Taylor Swift dropped evermore at midnight, an album featuring three songs William Bowery, aka Swift’s boyfriend Joe Alwyn, co-wrote with her. Of the tracks, “champagne problems” is the one most focused on a proposal amid fan theories the two could be revealing through Swift’s new music that they’re secretly engaged. But the song doesn’t end with the woman saying yes. In a twist, she says no. So is that rooted in reality?
No. Swift made it clear that, like folklore, this album is based more in fiction than her personal life. folklore was a blend of fact and fiction, creating the stories and narratives throughout the tracks. evermore continues that and is “17 tales,” as Swift put it in her new accompanying album note, with different characters. Those characters may have blushes of her in them (as Swift wrote in her folklore note, “the lines between fantasy and reality blur and the boundaries between truth and fiction become almost indiscernible”), but they aren’t breaking news about her personal life.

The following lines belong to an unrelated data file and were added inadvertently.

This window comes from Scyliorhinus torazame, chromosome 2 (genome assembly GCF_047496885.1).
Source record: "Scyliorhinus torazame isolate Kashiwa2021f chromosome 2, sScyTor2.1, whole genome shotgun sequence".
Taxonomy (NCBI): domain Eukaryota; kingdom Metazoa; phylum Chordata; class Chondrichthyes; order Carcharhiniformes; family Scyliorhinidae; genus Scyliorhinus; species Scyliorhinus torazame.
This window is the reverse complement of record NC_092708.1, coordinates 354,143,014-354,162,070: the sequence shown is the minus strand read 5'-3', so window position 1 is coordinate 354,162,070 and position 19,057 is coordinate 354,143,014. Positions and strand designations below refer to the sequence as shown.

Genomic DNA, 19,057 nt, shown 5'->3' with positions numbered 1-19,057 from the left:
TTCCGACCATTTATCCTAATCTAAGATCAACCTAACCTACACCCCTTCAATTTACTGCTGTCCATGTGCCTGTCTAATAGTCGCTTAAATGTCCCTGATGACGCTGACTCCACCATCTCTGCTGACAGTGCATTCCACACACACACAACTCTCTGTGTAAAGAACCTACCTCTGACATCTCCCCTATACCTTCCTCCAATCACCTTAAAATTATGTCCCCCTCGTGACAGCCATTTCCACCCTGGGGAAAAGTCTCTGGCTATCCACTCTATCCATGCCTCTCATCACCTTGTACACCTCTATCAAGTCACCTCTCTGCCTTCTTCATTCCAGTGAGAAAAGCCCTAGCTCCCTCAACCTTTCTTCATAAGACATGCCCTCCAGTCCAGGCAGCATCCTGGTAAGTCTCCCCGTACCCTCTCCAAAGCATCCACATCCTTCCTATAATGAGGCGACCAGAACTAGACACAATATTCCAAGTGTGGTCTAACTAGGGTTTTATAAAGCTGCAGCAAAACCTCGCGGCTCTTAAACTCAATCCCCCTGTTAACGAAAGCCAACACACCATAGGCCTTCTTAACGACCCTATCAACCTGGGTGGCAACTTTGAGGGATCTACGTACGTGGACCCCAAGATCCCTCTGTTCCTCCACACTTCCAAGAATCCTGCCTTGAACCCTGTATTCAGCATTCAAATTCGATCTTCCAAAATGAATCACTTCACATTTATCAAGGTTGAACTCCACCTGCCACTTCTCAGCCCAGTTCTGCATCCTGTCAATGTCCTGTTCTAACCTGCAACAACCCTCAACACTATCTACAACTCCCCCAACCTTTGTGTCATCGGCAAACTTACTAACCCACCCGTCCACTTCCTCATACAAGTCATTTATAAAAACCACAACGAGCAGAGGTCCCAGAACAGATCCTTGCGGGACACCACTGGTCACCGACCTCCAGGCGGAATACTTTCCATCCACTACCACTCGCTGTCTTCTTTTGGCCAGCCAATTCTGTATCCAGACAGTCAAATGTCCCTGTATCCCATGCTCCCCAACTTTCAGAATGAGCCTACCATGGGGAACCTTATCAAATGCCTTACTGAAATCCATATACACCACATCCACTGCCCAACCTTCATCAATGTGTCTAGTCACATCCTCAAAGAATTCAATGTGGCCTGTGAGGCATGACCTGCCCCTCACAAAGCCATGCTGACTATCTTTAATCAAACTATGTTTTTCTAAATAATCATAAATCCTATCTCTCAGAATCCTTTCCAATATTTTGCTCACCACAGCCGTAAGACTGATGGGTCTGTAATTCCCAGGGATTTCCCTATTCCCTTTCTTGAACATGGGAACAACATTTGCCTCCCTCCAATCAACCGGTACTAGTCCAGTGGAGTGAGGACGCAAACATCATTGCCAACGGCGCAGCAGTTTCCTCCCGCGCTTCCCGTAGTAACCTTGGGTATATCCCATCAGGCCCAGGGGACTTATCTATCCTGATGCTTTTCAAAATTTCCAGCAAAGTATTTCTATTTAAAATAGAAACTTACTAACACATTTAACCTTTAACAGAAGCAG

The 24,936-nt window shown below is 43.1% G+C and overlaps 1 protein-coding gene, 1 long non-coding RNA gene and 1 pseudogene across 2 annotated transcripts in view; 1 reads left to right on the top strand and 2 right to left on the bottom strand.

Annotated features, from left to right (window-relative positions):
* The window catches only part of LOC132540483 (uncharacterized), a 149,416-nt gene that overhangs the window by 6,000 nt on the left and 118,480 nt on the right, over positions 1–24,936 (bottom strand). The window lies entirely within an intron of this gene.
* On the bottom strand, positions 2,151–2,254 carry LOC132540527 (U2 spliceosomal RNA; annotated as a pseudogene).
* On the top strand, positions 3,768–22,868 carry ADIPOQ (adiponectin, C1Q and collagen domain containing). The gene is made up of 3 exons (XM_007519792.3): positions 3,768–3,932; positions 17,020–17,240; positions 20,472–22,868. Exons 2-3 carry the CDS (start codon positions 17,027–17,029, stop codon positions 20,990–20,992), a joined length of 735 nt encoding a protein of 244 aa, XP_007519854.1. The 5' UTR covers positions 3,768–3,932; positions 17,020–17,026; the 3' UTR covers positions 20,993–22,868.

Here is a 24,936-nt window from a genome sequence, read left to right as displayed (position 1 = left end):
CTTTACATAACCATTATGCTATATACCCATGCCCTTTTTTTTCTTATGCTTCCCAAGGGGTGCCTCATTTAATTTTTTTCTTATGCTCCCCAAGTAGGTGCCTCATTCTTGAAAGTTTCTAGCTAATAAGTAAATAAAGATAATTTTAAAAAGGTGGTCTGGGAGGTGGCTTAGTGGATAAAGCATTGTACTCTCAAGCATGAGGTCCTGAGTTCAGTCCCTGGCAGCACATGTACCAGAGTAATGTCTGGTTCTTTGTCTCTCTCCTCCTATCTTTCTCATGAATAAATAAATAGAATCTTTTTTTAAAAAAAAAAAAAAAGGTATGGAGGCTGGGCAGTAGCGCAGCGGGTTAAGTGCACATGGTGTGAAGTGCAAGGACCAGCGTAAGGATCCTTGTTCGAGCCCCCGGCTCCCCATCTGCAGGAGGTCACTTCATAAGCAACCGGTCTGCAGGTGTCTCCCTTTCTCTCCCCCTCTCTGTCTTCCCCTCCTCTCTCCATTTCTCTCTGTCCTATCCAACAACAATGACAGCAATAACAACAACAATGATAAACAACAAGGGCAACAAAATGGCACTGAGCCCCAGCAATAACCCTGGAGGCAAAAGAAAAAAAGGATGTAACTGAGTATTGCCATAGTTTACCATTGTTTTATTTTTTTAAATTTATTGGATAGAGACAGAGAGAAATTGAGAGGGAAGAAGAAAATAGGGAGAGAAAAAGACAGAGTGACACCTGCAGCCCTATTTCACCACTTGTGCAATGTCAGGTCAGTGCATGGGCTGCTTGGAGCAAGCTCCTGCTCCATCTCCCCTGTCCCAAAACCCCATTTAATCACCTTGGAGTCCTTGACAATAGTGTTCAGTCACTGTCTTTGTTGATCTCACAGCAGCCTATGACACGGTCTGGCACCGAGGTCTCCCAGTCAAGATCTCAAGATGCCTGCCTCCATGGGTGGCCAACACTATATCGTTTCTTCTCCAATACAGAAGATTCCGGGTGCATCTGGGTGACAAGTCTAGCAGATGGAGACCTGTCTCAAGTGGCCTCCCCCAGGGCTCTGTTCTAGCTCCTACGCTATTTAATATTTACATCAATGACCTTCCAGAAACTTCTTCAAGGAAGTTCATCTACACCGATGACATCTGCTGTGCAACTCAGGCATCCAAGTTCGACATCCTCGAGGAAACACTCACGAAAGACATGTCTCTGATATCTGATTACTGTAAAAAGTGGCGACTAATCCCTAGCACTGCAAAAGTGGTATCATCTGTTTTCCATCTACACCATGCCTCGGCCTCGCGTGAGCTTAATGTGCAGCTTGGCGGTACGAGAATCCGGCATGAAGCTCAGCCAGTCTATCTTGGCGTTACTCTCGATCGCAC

In her evermore note, Swift called out “champagne problems” specifically as “the one where longtime college sweethearts had very different plans for the same night, one to end